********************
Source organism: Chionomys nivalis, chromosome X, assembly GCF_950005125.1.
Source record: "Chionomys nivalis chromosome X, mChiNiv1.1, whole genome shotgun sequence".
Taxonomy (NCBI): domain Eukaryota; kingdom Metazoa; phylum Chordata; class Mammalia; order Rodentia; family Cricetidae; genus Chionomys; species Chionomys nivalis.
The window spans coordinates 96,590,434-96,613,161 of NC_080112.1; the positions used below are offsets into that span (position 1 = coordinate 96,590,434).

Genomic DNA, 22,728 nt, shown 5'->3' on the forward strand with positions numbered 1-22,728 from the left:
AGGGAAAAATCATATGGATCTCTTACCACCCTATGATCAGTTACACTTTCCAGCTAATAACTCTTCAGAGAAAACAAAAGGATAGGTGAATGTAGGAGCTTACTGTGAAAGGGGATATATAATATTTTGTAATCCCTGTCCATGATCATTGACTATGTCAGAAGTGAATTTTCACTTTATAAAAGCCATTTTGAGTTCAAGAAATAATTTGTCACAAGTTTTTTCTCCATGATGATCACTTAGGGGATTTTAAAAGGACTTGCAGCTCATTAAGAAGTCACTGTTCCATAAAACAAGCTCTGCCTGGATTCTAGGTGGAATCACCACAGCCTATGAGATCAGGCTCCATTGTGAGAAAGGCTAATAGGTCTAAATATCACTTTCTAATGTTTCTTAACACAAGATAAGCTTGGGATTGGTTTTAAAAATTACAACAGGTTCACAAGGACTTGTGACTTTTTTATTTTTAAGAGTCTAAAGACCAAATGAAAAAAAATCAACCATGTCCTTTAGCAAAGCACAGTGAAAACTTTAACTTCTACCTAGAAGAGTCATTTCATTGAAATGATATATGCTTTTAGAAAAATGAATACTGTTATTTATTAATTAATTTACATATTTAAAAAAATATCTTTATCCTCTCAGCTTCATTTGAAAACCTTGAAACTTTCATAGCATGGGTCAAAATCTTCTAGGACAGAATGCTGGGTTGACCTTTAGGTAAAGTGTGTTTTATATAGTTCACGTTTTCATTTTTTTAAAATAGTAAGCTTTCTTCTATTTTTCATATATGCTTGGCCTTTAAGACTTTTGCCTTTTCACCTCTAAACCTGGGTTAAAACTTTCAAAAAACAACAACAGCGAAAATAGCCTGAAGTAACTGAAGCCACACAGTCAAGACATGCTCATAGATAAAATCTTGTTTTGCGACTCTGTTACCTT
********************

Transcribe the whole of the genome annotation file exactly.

Source organism: Chionomys nivalis, chromosome X, assembly GCF_950005125.1.
Source record: "Chionomys nivalis chromosome X, mChiNiv1.1, whole genome shotgun sequence".
Taxonomy (NCBI): domain Eukaryota; kingdom Metazoa; phylum Chordata; class Mammalia; order Rodentia; family Cricetidae; genus Chionomys; species Chionomys nivalis.
The window spans coordinates 96,590,434-96,613,161 of NC_080112.1; the positions used below are offsets into that span (position 1 = coordinate 96,590,434).

Genomic DNA, 22,728 nt, shown 5'->3' on the forward strand with positions numbered 1-22,728 from the left:
AGGGAAAAATCATATGGATCTCTTACCACCCTATGATCAGTTACACTTTCCAGCTAATAACTCTTCAGAGAAAACAAAAGGATAGGTGAATGTAGGAGCTTACTGTGAAAGGGGATATATAATATTTTGTAATCCCTGTCCATGATCATTGACTATGTCAGAAGTGAATTTTCACTTTATAAAAGCCATTTTGAGTTCAAGAAATAATTTGTCACAAGTTTTTTCTCCATGATGATCACTTAGGGGATTTTAAAAGGACTTGCAGCTCATTAAGAAGTCACTGTTCCATAAAACAAGCTCTGCCTGGATTCTAGGTGGAATCACCACAGCCTATGAGATCAGGCTCCATTGTGAGAAAGGCTAATAGGTCTAAATATCACTTTCTAATGTTTCTTAACACAAGATAAGCTTGGGATTGGTTTTAAAAATTACAACAGGTTCACAAGGACTTGTGACTTTTTTATTTTTAAGAGTCTAAAGACCAAATGAAAAAAAATCAACCATGTCCTTTAGCAAAGCACAGTGAAAACTTTAACTTCTACCTAGAAGAGTCATTTCATTGAAATGATATATGCTTTTAGAAAAATGAATACTGTTATTTATTAATTAATTTACATATTTAAAAAAATATCTTTATCCTCTCAGCTTCATTTGAAAACCTTGAAACTTTCATAGCATGGGTCAAAATCTTCTAGGACAGAATGCTGGGTTGACCTTTAGGTAAAGTGTGTTTTATATAGTTCACGTTTTCATTTTTTTAAAATAGTAAGCTTTCTTCTATTTTTCATATATGCTTGGCCTTTAAGACTTTTGCCTTTTCACCTCTAAACCTGGGTTAAAACTTTCAAAAAACAACAACAGCGAAAATAGCCTGAAGTAACTGAAGCCACACAGTCAAGACATGCTCATAGATAAAATCTTGTTTTGCGACTCTGTTACCTT